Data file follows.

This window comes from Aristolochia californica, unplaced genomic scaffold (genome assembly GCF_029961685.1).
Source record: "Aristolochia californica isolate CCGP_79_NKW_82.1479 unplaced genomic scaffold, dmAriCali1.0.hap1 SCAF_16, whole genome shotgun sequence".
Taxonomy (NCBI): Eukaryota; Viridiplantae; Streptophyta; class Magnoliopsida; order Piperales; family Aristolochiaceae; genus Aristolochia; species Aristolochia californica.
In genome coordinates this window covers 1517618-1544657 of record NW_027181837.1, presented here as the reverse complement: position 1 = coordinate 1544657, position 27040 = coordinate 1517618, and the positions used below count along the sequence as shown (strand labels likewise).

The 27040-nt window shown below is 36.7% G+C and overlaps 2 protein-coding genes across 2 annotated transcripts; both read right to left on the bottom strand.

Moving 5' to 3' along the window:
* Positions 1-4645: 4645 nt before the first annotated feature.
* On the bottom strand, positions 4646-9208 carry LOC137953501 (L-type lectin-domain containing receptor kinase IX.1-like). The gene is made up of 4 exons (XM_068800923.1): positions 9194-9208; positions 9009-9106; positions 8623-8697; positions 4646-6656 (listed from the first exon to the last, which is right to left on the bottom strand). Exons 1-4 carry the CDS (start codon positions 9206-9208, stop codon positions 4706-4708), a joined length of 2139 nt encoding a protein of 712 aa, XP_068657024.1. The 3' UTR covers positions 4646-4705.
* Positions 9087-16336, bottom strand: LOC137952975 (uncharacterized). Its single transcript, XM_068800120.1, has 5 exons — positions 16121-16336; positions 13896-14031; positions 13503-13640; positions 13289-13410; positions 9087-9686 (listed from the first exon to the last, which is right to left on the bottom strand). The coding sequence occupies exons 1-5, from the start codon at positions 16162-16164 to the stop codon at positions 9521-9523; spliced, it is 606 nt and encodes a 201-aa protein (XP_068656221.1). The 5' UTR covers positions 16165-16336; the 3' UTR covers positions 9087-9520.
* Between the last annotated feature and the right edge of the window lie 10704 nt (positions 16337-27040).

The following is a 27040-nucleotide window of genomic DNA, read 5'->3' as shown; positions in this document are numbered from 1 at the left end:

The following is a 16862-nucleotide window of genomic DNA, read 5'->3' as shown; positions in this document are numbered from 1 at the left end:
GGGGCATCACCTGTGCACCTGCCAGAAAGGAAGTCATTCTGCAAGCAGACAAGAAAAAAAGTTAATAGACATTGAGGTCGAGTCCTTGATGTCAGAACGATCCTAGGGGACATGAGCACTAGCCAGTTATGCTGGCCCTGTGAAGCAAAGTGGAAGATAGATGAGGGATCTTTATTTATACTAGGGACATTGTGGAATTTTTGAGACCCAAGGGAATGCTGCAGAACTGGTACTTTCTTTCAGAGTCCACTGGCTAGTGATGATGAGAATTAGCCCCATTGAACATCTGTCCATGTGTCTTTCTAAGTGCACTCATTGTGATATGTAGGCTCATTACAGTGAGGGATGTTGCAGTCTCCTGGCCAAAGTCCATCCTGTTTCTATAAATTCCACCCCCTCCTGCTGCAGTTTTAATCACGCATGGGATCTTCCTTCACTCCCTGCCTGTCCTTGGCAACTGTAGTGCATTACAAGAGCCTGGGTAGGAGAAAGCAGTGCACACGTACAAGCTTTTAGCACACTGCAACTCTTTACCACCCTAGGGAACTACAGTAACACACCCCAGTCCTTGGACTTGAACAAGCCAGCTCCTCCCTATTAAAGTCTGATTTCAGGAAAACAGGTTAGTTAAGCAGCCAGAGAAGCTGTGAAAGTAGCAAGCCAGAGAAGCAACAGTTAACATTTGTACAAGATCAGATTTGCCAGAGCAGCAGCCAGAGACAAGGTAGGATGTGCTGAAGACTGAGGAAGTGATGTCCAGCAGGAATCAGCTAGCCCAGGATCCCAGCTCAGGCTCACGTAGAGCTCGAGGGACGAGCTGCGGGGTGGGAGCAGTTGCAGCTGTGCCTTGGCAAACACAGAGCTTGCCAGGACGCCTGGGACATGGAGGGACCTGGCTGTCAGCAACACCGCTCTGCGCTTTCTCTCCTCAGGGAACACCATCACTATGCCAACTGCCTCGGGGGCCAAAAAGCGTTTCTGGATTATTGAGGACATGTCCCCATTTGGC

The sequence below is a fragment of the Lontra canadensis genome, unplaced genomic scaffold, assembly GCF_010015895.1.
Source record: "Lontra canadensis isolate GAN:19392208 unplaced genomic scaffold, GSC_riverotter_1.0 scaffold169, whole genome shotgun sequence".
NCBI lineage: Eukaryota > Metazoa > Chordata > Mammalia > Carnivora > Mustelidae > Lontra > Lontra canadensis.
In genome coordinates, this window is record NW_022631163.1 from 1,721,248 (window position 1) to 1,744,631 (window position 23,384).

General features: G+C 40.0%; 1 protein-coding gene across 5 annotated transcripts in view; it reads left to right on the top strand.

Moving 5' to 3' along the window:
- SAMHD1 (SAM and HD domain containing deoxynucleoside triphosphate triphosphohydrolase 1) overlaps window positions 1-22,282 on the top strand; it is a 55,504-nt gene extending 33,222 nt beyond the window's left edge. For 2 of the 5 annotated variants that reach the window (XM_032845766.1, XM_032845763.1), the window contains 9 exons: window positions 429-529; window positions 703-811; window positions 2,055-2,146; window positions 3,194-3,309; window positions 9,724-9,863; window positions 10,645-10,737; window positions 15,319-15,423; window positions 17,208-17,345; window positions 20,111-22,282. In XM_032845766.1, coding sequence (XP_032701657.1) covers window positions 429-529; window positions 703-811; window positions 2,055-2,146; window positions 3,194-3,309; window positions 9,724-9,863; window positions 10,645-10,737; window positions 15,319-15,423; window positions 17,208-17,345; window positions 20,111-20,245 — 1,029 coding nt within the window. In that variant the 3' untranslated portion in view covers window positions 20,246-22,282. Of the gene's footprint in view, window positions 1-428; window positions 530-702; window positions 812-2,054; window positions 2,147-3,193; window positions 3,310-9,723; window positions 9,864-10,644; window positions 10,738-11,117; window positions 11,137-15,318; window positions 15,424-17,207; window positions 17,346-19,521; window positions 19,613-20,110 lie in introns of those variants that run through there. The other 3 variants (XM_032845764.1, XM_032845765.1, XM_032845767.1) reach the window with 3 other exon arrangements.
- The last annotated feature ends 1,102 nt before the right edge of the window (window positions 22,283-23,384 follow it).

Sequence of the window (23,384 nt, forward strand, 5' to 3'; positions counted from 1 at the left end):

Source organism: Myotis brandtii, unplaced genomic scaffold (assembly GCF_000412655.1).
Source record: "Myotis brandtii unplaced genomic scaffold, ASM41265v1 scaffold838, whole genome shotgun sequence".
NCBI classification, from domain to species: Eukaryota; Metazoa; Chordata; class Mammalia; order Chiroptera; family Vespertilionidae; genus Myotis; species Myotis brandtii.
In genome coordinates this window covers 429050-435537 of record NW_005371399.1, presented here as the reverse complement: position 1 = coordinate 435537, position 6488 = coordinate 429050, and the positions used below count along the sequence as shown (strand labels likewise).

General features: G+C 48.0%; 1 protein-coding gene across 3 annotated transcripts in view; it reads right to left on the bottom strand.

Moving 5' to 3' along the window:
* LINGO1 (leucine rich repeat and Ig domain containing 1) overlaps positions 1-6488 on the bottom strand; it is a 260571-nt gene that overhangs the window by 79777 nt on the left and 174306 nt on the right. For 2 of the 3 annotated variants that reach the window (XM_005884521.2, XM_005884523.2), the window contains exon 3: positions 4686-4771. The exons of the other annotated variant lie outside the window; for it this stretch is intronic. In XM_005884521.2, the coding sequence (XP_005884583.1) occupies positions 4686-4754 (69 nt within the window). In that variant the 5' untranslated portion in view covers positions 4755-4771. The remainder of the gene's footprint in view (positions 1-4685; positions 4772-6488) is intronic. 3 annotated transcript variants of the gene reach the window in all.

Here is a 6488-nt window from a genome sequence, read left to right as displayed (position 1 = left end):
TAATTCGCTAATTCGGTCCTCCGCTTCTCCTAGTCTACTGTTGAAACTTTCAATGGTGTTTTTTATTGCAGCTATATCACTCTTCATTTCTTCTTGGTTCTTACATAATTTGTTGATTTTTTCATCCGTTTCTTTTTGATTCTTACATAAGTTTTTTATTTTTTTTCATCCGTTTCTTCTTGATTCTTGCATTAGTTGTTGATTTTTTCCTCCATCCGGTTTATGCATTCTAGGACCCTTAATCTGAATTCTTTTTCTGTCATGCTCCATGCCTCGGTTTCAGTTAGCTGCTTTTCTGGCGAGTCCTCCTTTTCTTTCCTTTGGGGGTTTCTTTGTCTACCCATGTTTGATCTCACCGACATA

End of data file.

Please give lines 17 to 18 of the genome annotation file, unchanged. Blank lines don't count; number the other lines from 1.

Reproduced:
In genome coordinates, this window is record NW_022631163.1 from 1,721,248 (window position 1) to 1,744,631 (window position 23,384).

General features: G+C 40.0%; 1 protein-coding gene across 5 annotated transcripts in view; it reads left to right on the top strand.